The FIRE Movement is a lifestyle movement that has been gaining popularity, especially amongst Millennials, whose goal is to gain financial independence and retire early. And by early, we mean retiring in your twenties, thirties, and forties, as opposed to the standard age of 65. One point that FIRE enthusiasts stress is that this movement isn’t for those who simply hate their jobs and wish to retire early. Instead, it’s for those who have a vision of an alternative lifestyle that they’re eager to pursue but cannot because they are working full time.
The concept behind the FIRE movement is simple. Grow your income, decrease your expenses, and determine how best to optimize the difference. If you’re willing to make some changes and sacrifices in your life, then the FIRE movement may be for you. The quantifiable goal is to have your net worth equal to 25x your annual expenses. For example, if your annual expenses are $30,000, then you are financially independent when your total net worth is $750,000.
If you’re interested in the concept of ‘FIRE,’ read on to learn how to get started.
- Tracking your expenses: Review your bank and credit card statements to determine exactly what you’re spending money on and whether those purchases bring value to your life. The less money you need to live on, the more money you will have to save. For every $100 per month that you can cut, you will be $30,000 closer to achieving your financial independence ($1,200 yearly expense x 25 = $30,000).
- Compare your net income: Subtract your fixed mandatory expenses from your net income to see how much you can save every month. Next, adjust your discretionary expenses as necessary. From there, it’s just simple math. What you earn minus what you spend is equal to the difference in the gap. The bigger the gap, the less time it will take to achieve independence. Then it’s simply a matter of working on increasing your savings rate and waiting for the money to add up and compound.
Advocates of the FIRE movement seek to reduce or eliminate big line items such as housing and automobile expenses, which combine for approximately 50% of most people’s expenses. For example, they will employ a technique known as ‘house hacking,’ which involves buying a single-family home and living out of one room while renting out the additional rooms for enough money to cover most or all their rent so they can live for free. Some even buy duplexes or triplexes to completely cover the cost of housing and earn additional income. When combined with walking or cycling to work, it’s possible to cut expenses by almost 50%. For FIRE enthusiasts, the challenge - and excitement - is in increasing their savings rate. A 1% savings rate would take 100 years to replace one year of expenses. A 50% savings rate can get them to a point where working becomes optional within 10-15 years.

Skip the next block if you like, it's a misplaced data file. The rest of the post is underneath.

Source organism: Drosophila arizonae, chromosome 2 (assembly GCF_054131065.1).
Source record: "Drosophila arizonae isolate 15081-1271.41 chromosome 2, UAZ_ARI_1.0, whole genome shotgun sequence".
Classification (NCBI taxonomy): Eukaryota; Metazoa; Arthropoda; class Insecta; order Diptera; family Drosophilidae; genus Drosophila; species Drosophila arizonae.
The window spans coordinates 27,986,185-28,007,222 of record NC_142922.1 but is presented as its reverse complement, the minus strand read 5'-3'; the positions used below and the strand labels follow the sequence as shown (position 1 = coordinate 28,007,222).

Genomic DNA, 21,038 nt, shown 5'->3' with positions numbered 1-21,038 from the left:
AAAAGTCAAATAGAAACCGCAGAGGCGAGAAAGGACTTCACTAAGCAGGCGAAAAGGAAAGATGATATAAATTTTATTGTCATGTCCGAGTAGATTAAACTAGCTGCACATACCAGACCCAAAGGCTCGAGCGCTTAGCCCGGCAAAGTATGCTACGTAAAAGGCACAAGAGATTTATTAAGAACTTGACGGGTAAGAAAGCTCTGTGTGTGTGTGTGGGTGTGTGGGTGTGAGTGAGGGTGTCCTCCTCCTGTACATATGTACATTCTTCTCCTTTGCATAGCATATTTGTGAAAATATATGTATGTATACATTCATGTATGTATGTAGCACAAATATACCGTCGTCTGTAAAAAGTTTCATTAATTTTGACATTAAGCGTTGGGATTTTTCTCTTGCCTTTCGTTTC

FIRE enthusiasts also try to maximize their savings by being very intentional with credit card use. For example, they target specific cards that offer lucrative signup bonuses. Most signups offer rewards that have a value of $700-$1,000. The caveat is that they must pay off their bills in full each month, otherwise, it isn’t worth the cost. Other cards will offer a “spend $3,000 in the first 3 months and earn 50,000 airline miles” type of promotions. Instead of eliminating travel from their lives, they have found a way to get more for less.
At first glance, this life of frugality might seem extremely sacrificial, but every enthusiast of FIRE will tell you that frugality has nothing to do with deprivation. To the contrary, individual’s that are engaging in the FIRE movement become highly intentional with their spending habits, and only buy things that bring value into their lives. By lowering expenses, they’re on a quicker path to financial independence, and that’s always a good thing. The FIRE movement isn’t for everyone but if you’re interested, it can be obtained if you are resourceful, diligent, and willing to make some sacrifices now for a payoff at a later date.